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Why the world settled for mere declaration in Copenhagen

By Babs Odukoya   |   21 December 2009   |   12:38 pm  

The issue of finance was always going to be a deciding factor to the success of the talks. But even with an agreed line of action that would limit temperature rises to less than 2OC and a pledge to deliver $30 billion of aid for developing nations over the next three years, also a promise by the United States (a major emitter of greenhouse gas) to help establish funding of $100 billion a year for developing countries, a consensus that would have made the two weeks of talks pass for an agreement, could not be reached.

What is on hand, therefore, is a declaration or what the United Nations Framework Convention on Climate Change (UNFCCC) in Copenhagen has called an “accord”. But the understanding even though reached with key countries such as China and Brazil, cannot compel nations on cutting down dangerous emissions and mitigating the effects of global warming, thus sadly bringing to the fore the fears over verification that constituted a major point of disagreements between the developed countries and their developing counterparts throughout the talks.

Even before President Barack Obama arrived on the scene on Friday and laboured hard to help leap the summit over the frustrations regarding harmonising the report of the Ad-hoc Working Group on Long-term Co-operation Action (AWG-LCA) as well as the one on the Kyoto Protocol (AWG-KP), provisions of the main inconclusive document of the status of the talks was leaked to The Guardian from the engine room of the COP15 pointing to a declaration mandating the two working groups to conclude final negotiations and given a framework that might be adopted in Cancun, Mexico, next year.

Major issues had remained those of mitigation and the burden-sharing between developed and developing countries and how to reach a sensible agreement on deeper reductions in emissions of carbon dioxide and other gases blamed for global warming. So, with yesterday’s outcome, the actualisation of Nigeria’s call for a legally-binding instrument for combating the effects of climate change in the country may therefore have to wait a little longer. The country’s delegation had highlighted desertification, flooding and deforestation as some of the yet visible effects of climate change in the country and called for an international co-operation, especially from the richer economies and biggest polluters to stem the tide.

As it is now, the United States (U.S.) and China, which together account for some 40 per cent of global greenhouse-gas emissions, are the nations that matter most in the UN climate debate. But with the Copenhagen summit ending the way it did, it would at best serve mainly to illuminate raging but profound disagreements over global climate policy.

Brazil’s President, Luiz Inacio Lula da Silva, for instance, told delegates as the closing session was winding up: “We, the developing countries… when we think in money, we should not think that someone is paying us a favour… We should not think that someone is giving something that we are begging for, because the money that would be put on the table is the payment for greenhouse emissions released over two centuries by those countries that industrialised themselves first.”

Meanwhile, Nigeria’s over 200 delegates from the ministries, interdepartmental agencies, Non- Governmental Organisations (NGOs), researchers and consultants have noted with some satisfaction the outcome of the summit as well as the concessions given to the African group.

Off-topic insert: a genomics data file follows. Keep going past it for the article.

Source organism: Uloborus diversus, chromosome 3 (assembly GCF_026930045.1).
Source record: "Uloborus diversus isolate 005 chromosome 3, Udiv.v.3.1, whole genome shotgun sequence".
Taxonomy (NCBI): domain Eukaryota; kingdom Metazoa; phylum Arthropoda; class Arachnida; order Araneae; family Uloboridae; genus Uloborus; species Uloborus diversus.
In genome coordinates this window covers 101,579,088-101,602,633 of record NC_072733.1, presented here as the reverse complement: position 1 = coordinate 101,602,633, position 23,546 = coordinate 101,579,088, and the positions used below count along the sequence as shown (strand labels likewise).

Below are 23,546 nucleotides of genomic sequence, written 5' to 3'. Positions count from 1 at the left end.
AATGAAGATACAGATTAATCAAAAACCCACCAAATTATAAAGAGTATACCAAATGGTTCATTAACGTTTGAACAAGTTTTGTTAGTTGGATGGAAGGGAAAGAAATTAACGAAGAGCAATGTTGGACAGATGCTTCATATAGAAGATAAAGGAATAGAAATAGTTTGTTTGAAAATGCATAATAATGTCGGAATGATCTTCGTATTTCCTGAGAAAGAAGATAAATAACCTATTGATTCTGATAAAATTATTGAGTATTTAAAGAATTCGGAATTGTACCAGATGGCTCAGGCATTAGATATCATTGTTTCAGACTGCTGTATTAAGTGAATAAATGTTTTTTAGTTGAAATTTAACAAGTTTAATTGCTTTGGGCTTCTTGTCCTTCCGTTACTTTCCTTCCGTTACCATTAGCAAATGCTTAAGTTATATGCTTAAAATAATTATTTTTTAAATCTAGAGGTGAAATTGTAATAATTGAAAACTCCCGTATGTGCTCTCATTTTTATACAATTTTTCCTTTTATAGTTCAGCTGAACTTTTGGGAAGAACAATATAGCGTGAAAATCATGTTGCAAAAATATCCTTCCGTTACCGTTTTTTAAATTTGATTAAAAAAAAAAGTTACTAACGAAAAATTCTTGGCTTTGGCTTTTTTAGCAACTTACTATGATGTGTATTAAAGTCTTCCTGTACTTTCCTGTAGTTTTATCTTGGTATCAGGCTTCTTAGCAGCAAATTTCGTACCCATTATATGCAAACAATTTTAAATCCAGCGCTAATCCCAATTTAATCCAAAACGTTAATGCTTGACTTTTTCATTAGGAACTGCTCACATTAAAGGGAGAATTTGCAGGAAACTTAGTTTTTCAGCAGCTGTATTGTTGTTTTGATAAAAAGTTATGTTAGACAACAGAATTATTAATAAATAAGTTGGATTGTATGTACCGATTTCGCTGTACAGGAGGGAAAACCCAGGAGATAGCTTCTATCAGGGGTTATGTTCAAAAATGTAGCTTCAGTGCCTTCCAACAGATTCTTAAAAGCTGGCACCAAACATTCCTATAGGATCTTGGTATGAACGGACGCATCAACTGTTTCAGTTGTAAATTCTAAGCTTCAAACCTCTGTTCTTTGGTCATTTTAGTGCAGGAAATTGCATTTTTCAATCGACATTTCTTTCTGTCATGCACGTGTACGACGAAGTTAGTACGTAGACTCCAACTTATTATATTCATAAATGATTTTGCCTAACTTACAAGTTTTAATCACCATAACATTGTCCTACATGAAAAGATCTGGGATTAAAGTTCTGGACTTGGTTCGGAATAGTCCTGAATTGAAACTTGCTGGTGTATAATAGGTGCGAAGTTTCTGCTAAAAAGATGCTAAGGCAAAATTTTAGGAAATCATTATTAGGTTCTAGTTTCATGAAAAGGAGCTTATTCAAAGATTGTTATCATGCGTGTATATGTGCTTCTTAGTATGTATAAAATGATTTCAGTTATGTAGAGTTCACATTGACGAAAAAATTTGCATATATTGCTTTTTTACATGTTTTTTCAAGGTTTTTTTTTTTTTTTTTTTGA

The country’s top diplomats who are on top of climate change issues were drawn from strategic missions, including the Permanent Representative to the United Nations in Geneva, Dr. Martin Uhoimobhi and envoy to Germany, Ambassador Abdul-kadir Bin Rimdap. They were mobilised to take care of the technical side of things while the summit lasted.

Nigeria was one of the countries in the committee of 10 African states on Climate Change (CAHOSCC) appointed in July 2009 in Libya by the continental leaders to lead the process and Africa’s negotiations. Other countries in the committee include Algeria, Republic of Congo, Ethiopia, Kenya, Mauritius, Mozambique, Uganda, and the Chairperson of the African Union, the Chairperson of the Commission, and the Chairperson of African Ministerial Conference on Environment (AMCEN) as well as the Negotiators/Experts on Climate Change (NECC) from all member- states.

The group’s representative and Nigeria’s focal head and co-ordinator, Special Climate Change Unit, Dr. Victor Fodeke, said in one of the sessions: “The battle is not won yet. Negotiations would continue. For now, it is for all parties and us in Nigeria to work with the understanding that has been reached here in Copenhagen…”

Meanwhile, speaking at the COP 15 in Copenhagen on the concerns raised by a strategic state like Delta in terms of the effects of climate change, Governor Emmanuel Uduaghan said that states must now become the focal point in the efforts to stop the damage and threats currently posed by climate change.

He said: “We are using climate change as an environmental issue to deal with our post -amnesty programme in Delta State because with climate change, the oil companies have polluted the air, the waters and soil. Now this pollution has been worsened by our own people with the damage to oil pipelines. So, with this kind of situation, our people can no longer fish or farm and so they can no longer feed themselves, the capacity to do this is no longer there and when you cannot feed yourself, you are hungry and when you are hungry, you get angry and when you are angry, you get violent. So, it is a vicious cycle.”



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